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Friday, January 26, 2024



                                                  SONGWRITING 101 #2

                          "Beautiful Day Down Paradise Way" and "The Beach!!!!" 

                                                  And other songwriting tidbits

(I love to play live music! I love to play guitar! However, above that, first and foremost I am a songwriter. I've been in the Key West Songwriter's Festival (the largest festival of it's kind, in the world) seven times. BMI Nashville initially invited me in via my publisher, McClure and Trowbridge Publishing. My songs have been requested by Trisha Yearwood, Garth Fundis, Chuck Norris... etc. I'm told that I'm one of a few songwriters in Key West that are published in Nashville. I was also told I am the only songwriter in Key West to be published in both Nashville and London, U.K. “Millennium Production Music” My oldest song, "Wahoo Sunrise", was written in 1994. A few years back, journalist and music producer Burt White was kind enough to call me the best songwriter in Key West.)

I always wondered about how I approached songwriting. It worked and it worked really well. However, it was quite different than the way most others do, or so I thought. As I say,I knew it worked, and if it didn't work really well, I'd never have become a songwriter to begin with. However, it does.

After several years of doing it "my way" I heard an interview on NPR with Paul McCartney on song writing and it hit me like a brick. “That's exactly what I do!”.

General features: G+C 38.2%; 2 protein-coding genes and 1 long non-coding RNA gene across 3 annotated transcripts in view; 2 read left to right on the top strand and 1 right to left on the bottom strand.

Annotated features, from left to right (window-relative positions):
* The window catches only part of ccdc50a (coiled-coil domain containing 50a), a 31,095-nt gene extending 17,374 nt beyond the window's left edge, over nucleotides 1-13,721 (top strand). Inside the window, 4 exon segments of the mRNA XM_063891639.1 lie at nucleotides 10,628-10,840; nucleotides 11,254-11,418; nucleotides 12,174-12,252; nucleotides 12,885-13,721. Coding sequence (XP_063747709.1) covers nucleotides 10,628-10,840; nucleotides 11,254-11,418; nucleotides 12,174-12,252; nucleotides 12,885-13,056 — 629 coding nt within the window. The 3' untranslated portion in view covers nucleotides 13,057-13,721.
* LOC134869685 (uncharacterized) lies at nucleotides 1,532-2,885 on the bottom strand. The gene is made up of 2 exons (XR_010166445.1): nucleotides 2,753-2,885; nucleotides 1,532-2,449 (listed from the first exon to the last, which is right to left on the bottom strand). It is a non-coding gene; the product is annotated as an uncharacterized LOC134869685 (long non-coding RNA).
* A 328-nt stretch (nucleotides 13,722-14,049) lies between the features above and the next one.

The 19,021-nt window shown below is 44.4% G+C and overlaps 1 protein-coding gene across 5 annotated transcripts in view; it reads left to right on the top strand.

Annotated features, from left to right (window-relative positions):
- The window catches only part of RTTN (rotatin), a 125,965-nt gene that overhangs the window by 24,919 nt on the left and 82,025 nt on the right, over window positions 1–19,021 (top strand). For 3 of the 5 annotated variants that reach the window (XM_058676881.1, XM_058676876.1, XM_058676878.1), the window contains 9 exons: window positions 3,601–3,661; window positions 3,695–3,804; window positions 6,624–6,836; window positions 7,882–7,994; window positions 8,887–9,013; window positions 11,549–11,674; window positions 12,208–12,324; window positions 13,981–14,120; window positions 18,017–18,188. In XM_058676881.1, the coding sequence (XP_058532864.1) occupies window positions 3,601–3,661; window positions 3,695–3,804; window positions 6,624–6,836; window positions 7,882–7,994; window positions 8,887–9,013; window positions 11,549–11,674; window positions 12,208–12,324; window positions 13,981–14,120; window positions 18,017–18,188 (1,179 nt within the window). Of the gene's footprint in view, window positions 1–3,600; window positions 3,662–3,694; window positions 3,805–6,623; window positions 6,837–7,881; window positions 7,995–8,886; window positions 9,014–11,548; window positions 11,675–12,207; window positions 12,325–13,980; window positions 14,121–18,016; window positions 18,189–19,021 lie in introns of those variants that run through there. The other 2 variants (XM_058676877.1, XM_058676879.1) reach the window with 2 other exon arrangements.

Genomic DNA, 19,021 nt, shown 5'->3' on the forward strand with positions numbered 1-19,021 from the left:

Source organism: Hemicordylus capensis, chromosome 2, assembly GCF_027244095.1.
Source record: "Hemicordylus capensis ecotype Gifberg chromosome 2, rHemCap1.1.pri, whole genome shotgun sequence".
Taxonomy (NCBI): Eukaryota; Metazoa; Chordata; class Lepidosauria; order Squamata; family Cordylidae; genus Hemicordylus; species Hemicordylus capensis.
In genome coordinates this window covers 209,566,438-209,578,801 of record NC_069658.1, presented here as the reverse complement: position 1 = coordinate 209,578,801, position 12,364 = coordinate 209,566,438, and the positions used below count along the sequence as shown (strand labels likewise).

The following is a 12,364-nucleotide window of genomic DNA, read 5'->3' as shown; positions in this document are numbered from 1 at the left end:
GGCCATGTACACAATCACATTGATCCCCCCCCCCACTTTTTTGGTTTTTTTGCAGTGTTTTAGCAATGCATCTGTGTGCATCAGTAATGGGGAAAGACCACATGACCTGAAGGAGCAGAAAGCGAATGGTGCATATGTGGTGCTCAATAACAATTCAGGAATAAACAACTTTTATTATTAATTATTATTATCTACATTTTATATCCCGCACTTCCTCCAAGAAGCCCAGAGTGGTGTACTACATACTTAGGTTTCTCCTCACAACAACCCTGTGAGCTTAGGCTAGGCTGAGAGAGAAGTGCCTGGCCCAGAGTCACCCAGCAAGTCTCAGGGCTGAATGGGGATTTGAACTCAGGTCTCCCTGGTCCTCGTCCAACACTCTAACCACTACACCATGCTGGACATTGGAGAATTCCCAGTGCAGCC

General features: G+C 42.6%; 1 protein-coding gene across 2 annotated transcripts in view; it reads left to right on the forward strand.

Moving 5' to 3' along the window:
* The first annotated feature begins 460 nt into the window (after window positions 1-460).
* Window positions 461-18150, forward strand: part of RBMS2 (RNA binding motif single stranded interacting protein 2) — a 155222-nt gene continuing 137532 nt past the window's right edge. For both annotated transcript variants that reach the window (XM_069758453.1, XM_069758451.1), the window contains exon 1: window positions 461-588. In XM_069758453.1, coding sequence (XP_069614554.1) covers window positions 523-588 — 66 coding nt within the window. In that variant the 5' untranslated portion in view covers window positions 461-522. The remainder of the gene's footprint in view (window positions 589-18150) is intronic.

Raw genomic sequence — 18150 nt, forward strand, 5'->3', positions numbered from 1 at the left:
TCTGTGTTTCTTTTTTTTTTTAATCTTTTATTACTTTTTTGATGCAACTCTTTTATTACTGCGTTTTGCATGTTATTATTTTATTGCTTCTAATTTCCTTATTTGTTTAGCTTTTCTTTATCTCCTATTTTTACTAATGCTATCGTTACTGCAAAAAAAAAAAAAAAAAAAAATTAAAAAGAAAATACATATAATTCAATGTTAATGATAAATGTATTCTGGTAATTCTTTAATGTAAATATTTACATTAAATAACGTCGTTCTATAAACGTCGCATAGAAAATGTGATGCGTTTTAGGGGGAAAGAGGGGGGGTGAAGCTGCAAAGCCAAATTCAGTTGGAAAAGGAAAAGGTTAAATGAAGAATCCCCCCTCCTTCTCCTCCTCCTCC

My view has always been the same. I'm not writing poetry. I'm not a poet. I'm a songwriter, therefore I'm writing a song. What is a song? Well, first and foremost it is a musical foundation that works 50/50 with the story it's supporting. For myself, this can happen in a verity of ways, however the overall format is the same.

Lets take my song “Beautiful Day Down Paradise Way”” as an example.

I was living on Whitehead Street and I stepped outside one morning. There was a good, relatively hard shower going on and it looked fabulous! I could feel the adrenaline and passion flow when I knew I had to write a song!

I went back inside and grabbed my guitar. “What melody would capture the feeling of a rainy day in Key West?” was the question at hand.  I searched for maybe five minutes thinking of Whitehead Street which I had just seen, in a pouring rain shower. It was a solid rain, yet it had delicacy and grace to it as it filled the air with freshness and washed the street, with a fineness of a ballet dancer, as it danced on the pavement. I went back out the door in the rain a second time. It was cool and refreshing. This second step out the door answered the key question, as everything answered it's own question. It was plain as day, as I went back inside. This couldn't be anything but a jazz song.

The first thing I came up with was a chord change of C to C6/9 and it was in a 6/8 time signature. Next came F,  F Maj7. For the turnaround I came up with Em F Maj7 Em7 F Maj7 G and resolving back to the C C6/9 progression.

The point here is that at this stage... there are no lyrics, or a name for the song. However, the music paints a picture of, is a rainy day in Key West. You can close your eyes and feel it. For me, in songwriting this is essential and so often forgotten. The music in a song has to say as much as the lyrics.

With this accomplished, the lyrics just plain floated through the room and into the song. It was as if given to me.